5) Depending on where the excess load is carried, how much margin is provided in the aircraft structure to support it? At what g loading will it deform or fail?

6) How would one need to massage the cruise performance charts to know the range or endurance at the new, heavier weight?

7) How much margin will be lost in a hard landing, and at what point will the gear to deform or fail?

8) What would be the new service ceiling?

Each and every answer above can be answered - all it would take is a test pilot and a structural engineer to run the numbers and test the performance.

I'll stipulate that ferry pilots can and do get exemptions to gross weight limits. But they are (hopefully) well paid and understand the risks. I'm not sure that Joe Blow pilot always does.
Last edited by FastEddieB on Mon May 16, 2016 10:19 am, edited 2 times in total.
Fast Eddie B.

Sky Arrow 600 E-LSA • N467SA

FastEddieB@mac.com

3Dreaming
Posts: 1991
Joined: Sun Jan 10, 2010 6:13 pm
Location: noble, IL USA

Re: New P2008 Owner and short flight review!

Postby 3Dreaming » Mon May 16, 2016 9:30 am

jake wrote: If we were to ask Tecnam they would say its basically impossible to design a reasonably durable and safe two seat aircraft with a 550 lb useful load and remain under 1320lbs.

Mark Gregor


I hope you are not insinuating that some of the older Tecnams are unsafe. Looking online there are several of the older models that had useful loads over 550 pounds.

The problem is the same for all of the manufactures who have been building LSA since the beginning of the new rule. They started out with a nice flying light weight airplane that had a good useful load. Because of the demands of the buying customer they have made design changes, and added creature comforts at the expense of weight.

Nomore767
Posts: 853
Joined: Fri Jan 18, 2013 8:30 pm

Re: New P2008 Owner and short flight review!

Postby Nomore767 » Mon May 16, 2016 10:08 am

When I flew night freight for a 'living' there was a non-pilot guy who ran the loads/weight and balance section known as "Magic Mike'.

One night as we lifted off Captain cursed as he felt the airplane was heavy and out of trim. Capt did an audit at next station and turns out we were over gross and at the rearmost limit.

During his 're-education' Magic Mike explained he'd been told that the Convair 580s we flew were well built and capable of carrying 15% more than the max gross and so that's what he'd been doing!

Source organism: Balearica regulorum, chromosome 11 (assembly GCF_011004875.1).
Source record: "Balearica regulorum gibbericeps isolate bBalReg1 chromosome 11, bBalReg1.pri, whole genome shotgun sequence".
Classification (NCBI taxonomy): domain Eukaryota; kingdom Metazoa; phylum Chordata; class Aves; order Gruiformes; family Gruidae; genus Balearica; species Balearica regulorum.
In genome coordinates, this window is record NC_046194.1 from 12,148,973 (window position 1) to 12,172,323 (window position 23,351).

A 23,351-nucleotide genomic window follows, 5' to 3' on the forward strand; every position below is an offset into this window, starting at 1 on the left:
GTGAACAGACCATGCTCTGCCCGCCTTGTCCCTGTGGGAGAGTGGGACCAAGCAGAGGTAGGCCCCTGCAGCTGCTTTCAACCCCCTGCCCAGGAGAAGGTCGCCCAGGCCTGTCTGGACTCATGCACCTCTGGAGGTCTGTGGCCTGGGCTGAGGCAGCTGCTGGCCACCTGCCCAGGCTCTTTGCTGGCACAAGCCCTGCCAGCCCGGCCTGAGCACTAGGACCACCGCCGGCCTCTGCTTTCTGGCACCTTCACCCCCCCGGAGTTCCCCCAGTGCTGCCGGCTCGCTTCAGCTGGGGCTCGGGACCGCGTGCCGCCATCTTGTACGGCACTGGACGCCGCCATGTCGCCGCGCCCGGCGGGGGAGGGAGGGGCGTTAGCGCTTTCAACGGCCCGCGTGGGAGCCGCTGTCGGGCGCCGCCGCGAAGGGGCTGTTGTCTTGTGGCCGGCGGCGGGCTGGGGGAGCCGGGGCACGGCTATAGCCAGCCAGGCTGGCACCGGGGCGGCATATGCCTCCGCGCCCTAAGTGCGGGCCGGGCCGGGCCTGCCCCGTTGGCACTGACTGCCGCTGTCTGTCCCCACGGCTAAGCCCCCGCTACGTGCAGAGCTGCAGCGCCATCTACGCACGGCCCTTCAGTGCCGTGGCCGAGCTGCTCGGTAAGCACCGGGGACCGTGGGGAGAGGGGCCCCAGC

Later in the month on a hot August night , same crew, we had an inspection panel flip up and go through the engine leaving bits all down the runway. The good old Allision kept going after a metal panel went through the reduction gear. We both thought about how different it might have been earlier in the month.

Okay bigger plane...but the principle's the same. It's a limit.
Last edited by Nomore767 on Sun Aug 07, 2016 7:36 pm, edited 1 time in total.

Nomore767
Posts: 853
Joined: Fri Jan 18, 2013 8:30 pm

Re: New P2008 Owner and short flight review!

Postby Nomore767 » Mon May 16, 2016 11:35 am

FastEddieB wrote:Part 2:

Let's say a pilot decides that, for him, 50 lbs over gross isn't so bad - I mean its not like the wings are going to fall off or anything.

But that pilot needs to ask himself...

1) What will the takeoff distance be 50 lbs over? How about rate of climb?

2) What does the W&B envelope do above 1,320 lbs? Can he just project the published envelope upwards assuming the shape stays roughly the same?

3) What will the stall speed be in various configurations, and how much margin is appropriate over that speed on approach?

4) Given 3 above, how much runway will be needed at the new, faster approach and landing speeds?

5) Depending on where the excess load is carried, how much margin is provided in the aircraft structure to support it? At what g loading will it deform or fail?

6) How would one need to massage the cruise performance charts to know the range or endurance at the new, heavier weight?

7) How much margin will be lost in a hard landing, and at what point will the gear to deform or fail?

8) What would be the new service ceiling?

Each and every answer above can be answered - all it would take is a test pilot and a structural engineer to run the numbers and test the performance.

I'll stipulate that ferry pilots can and do get exemptions to gross weight limits. But they are (hopefully) well paid and understand the risks. I'm not sure that Joe Blow pilot always does.


9) How will I explain flying overweight to the FAA in the event of an accident.

10) If there's no problem flying overweight, even slightly overweight,because the plane can handle it, would I do this on a check ride and would the Examiner still give me a pass? If not, why not?

User avatar
drseti
Posts: 5224
Joined: Sat Nov 28, 2009 6:42 pm
Location: Lock Haven PA
Contact:

Re: New P2008 Owner and short flight review!

Postby drseti » Mon May 16, 2016 11:55 am

11) In the unlikely event of a mishap, if the plane was found to be over gross (even if not a contributing factor), you can be sure the insurance policy will be void.
The opinions posted are those of one CFI, and do not necessarily represent the FAA or its lawyers.
Prof. H. Paul Shuch, Ph.D., CFII, LSRM-A/GL/WS/PPC, iRMT
AvSport of Lock Haven
fly@AvSport.org
http://AvSport.org
http://facebook.com/SportFlying

Nomore767
Posts: 853
Joined: Fri Jan 18, 2013 8:30 pm

Re: New P2008 Owner and short flight review!

Postby Nomore767 » Mon May 16, 2016 12:05 pm

' If we were to ask Tecnam they would say its basically impossible to design a reasonably durable and safe two seat aircraft with a 550 lb useful load and remain under 1320lbs.

Mark Gregor[/quote]

Isn't it true to say that Tecnam have built their LSAs for the European market, and European weight regulations?

When importing them to the USA they're handicapped trying to meet the lower USA maximum weight for LSA that meets both the European and USA markets. Thus, it might be impossible for Tecnam 'to design a reasonably durable and safe two seat aircraft with a 550 lb useful load and remain under 1320lbs.'

However, it can be done, I know because I bought an SLSA from Vans with an empty weight of 765lbs and a useful load of 555lbs and it was designed specifically to meet the USA LSA rules and max weight. Unless you believe it's not a reasonably durable and safe aircraft?